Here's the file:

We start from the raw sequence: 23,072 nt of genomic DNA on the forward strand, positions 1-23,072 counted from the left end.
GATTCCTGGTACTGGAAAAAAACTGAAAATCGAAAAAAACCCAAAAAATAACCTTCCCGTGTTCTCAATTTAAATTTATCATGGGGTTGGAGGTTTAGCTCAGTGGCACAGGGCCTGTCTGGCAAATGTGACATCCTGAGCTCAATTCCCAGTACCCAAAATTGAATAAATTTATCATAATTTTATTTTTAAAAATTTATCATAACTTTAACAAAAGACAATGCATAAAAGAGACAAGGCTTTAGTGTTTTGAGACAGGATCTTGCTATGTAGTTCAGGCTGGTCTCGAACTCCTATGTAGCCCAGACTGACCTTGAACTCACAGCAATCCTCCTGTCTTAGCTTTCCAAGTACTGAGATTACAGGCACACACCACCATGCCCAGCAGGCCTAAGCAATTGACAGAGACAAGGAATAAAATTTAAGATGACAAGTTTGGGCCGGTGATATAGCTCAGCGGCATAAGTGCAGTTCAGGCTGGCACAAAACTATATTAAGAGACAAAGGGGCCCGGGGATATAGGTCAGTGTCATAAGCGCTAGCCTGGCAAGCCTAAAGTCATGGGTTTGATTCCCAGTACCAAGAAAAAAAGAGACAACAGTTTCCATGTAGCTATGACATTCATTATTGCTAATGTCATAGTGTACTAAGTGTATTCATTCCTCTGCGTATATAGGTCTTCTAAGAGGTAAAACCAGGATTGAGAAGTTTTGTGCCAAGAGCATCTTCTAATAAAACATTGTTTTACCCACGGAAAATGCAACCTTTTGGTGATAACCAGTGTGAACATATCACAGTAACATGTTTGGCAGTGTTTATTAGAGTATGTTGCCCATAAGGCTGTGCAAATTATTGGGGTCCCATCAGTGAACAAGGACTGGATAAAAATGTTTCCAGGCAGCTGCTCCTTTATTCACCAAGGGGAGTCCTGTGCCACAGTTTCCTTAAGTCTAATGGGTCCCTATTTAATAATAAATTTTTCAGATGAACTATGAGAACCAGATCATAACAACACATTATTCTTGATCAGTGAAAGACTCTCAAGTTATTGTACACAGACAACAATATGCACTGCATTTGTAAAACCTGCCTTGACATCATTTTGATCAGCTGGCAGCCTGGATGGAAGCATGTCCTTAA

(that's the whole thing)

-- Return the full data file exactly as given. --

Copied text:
We start from the raw sequence: 23,072 nt of genomic DNA on the forward strand, positions 1-23,072 counted from the left end.
GATTCCTGGTACTGGAAAAAAACTGAAAATCGAAAAAAACCCAAAAAATAACCTTCCCGTGTTCTCAATTTAAATTTATCATGGGGTTGGAGGTTTAGCTCAGTGGCACAGGGCCTGTCTGGCAAATGTGACATCCTGAGCTCAATTCCCAGTACCCAAAATTGAATAAATTTATCATAATTTTATTTTTAAAAATTTATCATAACTTTAACAAAAGACAATGCATAAAAGAGACAAGGCTTTAGTGTTTTGAGACAGGATCTTGCTATGTAGTTCAGGCTGGTCTCGAACTCCTATGTAGCCCAGACTGACCTTGAACTCACAGCAATCCTCCTGTCTTAGCTTTCCAAGTACTGAGATTACAGGCACACACCACCATGCCCAGCAGGCCTAAGCAATTGACAGAGACAAGGAATAAAATTTAAGATGACAAGTTTGGGCCGGTGATATAGCTCAGCGGCATAAGTGCAGTTCAGGCTGGCACAAAACTATATTAAGAGACAAAGGGGCCCGGGGATATAGGTCAGTGTCATAAGCGCTAGCCTGGCAAGCCTAAAGTCATGGGTTTGATTCCCAGTACCAAGAAAAAAAGAGACAACAGTTTCCATGTAGCTATGACATTCATTATTGCTAATGTCATAGTGTACTAAGTGTATTCATTCCTCTGCGTATATAGGTCTTCTAAGAGGTAAAACCAGGATTGAGAAGTTTTGTGCCAAGAGCATCTTCTAATAAAACATTGTTTTACCCACGGAAAATGCAACCTTTTGGTGATAACCAGTGTGAACATATCACAGTAACATGTTTGGCAGTGTTTATTAGAGTATGTTGCCCATAAGGCTGTGCAAATTATTGGGGTCCCATCAGTGAACAAGGACTGGATAAAAATGTTTCCAGGCAGCTGCTCCTTTATTCACCAAGGGGAGTCCTGTGCCACAGTTTCCTTAAGTCTAATGGGTCCCTATTTAATAATAAATTTTTCAGATGAACTATGAGAACCAGATCATAACAACACATTATTCTTGATCAGTGAAAGACTCTCAAGTTATTGTACACAGACAACAATATGCACTGCATTTGTAAAACCTGCCTTGACATCATTTTGATCAGCTGGCAGCCTGGATGGAAGCATGTCCTTAA